Making Plays With Michael Deiter


In the midst of his rookie season as a guard for the Miami Dolphins, Michael Deiter sat down with USA Hockey Magazine to talk about the impact hockey had on him growing up. Once an elite youth hockey player, the 6’6” and 310-pound lineman credits hockey with developing him as both an athlete and a person. 

USA Hockey Magazine: How did you get involved in hockey and start playing?

Michael Deiter: I started playing hockey when I was three. My dad always liked hockey when he was a kid and growing up, so he wanted to get me into it. I think I first put on skates when I was three. 

USAH Mag: And how would you describe what kind of player you were?

MD: I played left wing but I was always way bigger than everyone so I wasn’t very fast. I did score goals, I don’t know if I had the best stick-handling, edges, anything like that. But I was always smart, I was always in the right place at the right time, knowing I wasn’t the fastest kid ever. But I had a good shot, that’s something I always took pride in and just being smart.

USAH Mag: So, at what point did you make the switch from hockey to football?

MD: I was totally done with hockey freshman year and just played football from the start of freshman year out. But up until eighth grade it was pretty much all hockey and no football, I didn’t really play football seriously until eighth grade.

USAH Mag: Do you ever miss playing hockey or was there ever a moment that you wish you’d stuck with it?

MD: I guess whenever I would go to Wisconsin’s game and watch their hockey team or I would go and see my buddies who still play hockey, and then I’ll go back and do drop-ins with my buddies who still play and just get out there and skate around and have fun. I miss it a little bit but I guess there was never a point where I was like “ah man, I should’ve kept playing hockey” because obviously football worked out really well. But I miss playing hockey in general. But I still love to play pond hockey or go play drop-in.

USAH Mag: You mentioned Wisconsin’s games and their team. I mean I know their football program has a good reputation, but did playing previously and having a passion for hockey have any sort of part in choosing Wisconsin for college?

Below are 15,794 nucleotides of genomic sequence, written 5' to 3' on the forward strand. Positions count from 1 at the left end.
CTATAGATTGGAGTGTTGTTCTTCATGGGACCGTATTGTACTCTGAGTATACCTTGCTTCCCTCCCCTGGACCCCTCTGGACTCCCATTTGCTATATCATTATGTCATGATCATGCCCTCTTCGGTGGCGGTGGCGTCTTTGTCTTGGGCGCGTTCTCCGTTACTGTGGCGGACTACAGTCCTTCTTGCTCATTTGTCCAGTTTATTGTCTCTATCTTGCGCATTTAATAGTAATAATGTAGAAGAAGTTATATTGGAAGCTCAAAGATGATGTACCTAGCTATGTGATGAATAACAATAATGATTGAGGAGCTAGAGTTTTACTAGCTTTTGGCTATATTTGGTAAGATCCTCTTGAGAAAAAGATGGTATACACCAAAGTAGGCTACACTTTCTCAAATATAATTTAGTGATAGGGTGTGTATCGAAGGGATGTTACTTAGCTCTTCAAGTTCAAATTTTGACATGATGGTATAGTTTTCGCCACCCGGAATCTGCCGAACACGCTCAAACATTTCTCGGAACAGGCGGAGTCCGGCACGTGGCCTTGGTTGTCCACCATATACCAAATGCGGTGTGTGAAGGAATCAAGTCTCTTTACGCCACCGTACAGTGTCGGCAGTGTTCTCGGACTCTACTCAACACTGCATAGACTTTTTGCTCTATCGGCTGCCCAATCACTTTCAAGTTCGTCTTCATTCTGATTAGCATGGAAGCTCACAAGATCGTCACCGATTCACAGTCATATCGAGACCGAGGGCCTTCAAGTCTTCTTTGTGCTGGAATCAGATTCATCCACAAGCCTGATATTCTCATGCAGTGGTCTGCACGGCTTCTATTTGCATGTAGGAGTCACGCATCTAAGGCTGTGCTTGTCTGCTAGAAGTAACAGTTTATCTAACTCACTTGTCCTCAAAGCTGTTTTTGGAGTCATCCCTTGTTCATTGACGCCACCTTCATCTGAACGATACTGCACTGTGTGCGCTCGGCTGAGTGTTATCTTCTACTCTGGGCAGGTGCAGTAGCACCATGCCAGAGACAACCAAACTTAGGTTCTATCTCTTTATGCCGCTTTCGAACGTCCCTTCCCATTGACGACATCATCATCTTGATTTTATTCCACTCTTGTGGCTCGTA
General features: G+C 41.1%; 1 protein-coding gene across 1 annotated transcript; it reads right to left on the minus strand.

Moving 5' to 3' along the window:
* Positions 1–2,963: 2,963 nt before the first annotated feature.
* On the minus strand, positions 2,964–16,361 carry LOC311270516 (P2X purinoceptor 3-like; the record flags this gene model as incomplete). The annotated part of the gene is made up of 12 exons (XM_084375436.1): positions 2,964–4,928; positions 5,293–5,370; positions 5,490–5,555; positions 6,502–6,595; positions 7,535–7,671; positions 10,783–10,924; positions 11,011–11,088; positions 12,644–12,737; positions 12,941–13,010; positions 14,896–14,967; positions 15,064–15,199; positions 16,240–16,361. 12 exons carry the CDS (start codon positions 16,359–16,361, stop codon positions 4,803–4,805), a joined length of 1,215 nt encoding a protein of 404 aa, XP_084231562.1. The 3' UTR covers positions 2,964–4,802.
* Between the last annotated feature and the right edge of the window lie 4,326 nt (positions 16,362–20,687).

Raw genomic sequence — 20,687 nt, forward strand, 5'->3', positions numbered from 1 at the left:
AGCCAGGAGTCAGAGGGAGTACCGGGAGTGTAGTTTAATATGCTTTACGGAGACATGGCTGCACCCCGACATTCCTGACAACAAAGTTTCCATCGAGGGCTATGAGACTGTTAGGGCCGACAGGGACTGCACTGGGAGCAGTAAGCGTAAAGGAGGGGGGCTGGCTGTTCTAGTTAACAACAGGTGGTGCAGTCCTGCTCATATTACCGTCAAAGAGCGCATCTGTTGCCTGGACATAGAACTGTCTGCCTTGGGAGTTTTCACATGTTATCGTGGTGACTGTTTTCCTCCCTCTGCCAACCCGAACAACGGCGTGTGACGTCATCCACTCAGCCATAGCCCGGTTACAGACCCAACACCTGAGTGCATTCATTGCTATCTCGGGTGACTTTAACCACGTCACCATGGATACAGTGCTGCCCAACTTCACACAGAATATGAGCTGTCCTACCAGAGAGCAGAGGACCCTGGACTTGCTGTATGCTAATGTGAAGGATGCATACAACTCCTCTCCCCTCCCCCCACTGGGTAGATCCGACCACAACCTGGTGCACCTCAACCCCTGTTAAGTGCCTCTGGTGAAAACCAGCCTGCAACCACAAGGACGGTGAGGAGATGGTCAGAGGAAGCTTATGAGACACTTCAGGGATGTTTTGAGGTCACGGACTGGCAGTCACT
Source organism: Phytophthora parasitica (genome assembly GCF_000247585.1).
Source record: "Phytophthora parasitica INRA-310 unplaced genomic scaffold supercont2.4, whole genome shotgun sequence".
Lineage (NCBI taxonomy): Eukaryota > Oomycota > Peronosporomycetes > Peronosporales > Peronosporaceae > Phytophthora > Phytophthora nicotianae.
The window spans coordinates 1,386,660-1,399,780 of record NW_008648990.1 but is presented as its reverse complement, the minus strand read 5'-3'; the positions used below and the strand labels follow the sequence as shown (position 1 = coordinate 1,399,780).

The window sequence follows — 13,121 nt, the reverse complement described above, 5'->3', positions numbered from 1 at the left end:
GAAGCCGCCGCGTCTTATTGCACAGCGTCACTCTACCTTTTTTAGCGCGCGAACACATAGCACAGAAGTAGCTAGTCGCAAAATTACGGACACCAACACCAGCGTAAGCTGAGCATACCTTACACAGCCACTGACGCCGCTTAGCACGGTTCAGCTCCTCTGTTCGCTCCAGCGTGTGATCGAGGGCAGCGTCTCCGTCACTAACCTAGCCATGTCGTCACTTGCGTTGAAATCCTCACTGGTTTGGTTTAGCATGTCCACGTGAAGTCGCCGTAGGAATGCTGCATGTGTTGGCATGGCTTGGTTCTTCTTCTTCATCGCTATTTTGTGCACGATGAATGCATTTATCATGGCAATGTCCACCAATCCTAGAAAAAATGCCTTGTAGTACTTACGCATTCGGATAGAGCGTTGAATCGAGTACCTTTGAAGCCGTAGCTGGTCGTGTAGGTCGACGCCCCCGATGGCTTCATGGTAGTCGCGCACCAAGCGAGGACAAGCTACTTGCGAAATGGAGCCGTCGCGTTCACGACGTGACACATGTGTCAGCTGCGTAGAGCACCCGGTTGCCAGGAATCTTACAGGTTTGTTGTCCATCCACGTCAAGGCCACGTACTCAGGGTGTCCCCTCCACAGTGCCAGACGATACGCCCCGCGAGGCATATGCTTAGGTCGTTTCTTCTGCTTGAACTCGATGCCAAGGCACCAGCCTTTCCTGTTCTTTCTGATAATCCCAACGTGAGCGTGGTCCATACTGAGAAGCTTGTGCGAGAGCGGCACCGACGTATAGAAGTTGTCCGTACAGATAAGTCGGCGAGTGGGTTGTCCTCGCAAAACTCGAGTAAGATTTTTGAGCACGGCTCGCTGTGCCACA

MD: I’d say a little bit. I knew they’d have a good hockey team and as a fan I could go watch and I always wondered if I could go and skate with those guys. I was close to skating with them; I just wanted to be a guy at practice like passing pucks around or something like that. Just the cult culture I wanted to be in too.

USAH Mag: Do ever have the chance to get back out on the ice?

MD: In the off-season, I’ll go skating at least three or four times. But I can’t just go. People will ask if I want to go to open skate, but I need pucks and a goalie. 

USAH Mag: It may be a bit of a stretch but, for you, are there any parallels between the sports?

MD: One, off the ice, off the football field, there’s a ton that goes into it. Dryland training and all that stuff you do off the ice just to get ready for the season and then it’s a team game. Hockey is a team game. You need everyone to be on, you need everyone to be on the right spot at the right time, making smart decisions. Both are also fast and it’s physical. Take in hockey, for example, if you get checked. You might get the wind knocked out of you but you still have to play. The same goes for football, but that’s every play for me. Things happen in split seconds – it’s a lot of changing directions, thinking on the fly. But there’s definitely some similarities and then some differences.

USAH Mag: So, in that case, do you think hockey prepared you – even in a small way – helped prepare for a career in pro sports, be it football?

MD: I mean playing any sport is going to help make you a better competitor. But in hockey, there’s so many things that helped develop me – like my feet, my hips. I would say most of my lower body power was kind of generated through dryland training, just skating with like parachutes and stuff like that. And then, switching to football training, which is fairly similar but more strength stuff, but still like the same athletic movements and balance work. 

USAH Mag: Being a multisport athlete growing up and talking about the influence one sport had another, what is the advice you’d give to kids? Not necessarily hockey players, but in general, for every kid that has that dream of playing professionally.

MD: I think that’s the most important thing you can do as a kid, just play all the sports because each sport has something and there’s a lot of crossover between sports. You’re developing certain parts of your body; you’re creating an ability to be part of a team and you’re also just creating friendships. Things like learning about winning and losing help you become the best athlete you can possibly be, regardless of the sport.

USAH Mag: That’s awesome. Well, thank you for taking the time today. Have a good remainder of the season.

MD: Thank you. Have a great day.


Stay tuned for the USA Hockey Magazine's March issue for the full feature article.

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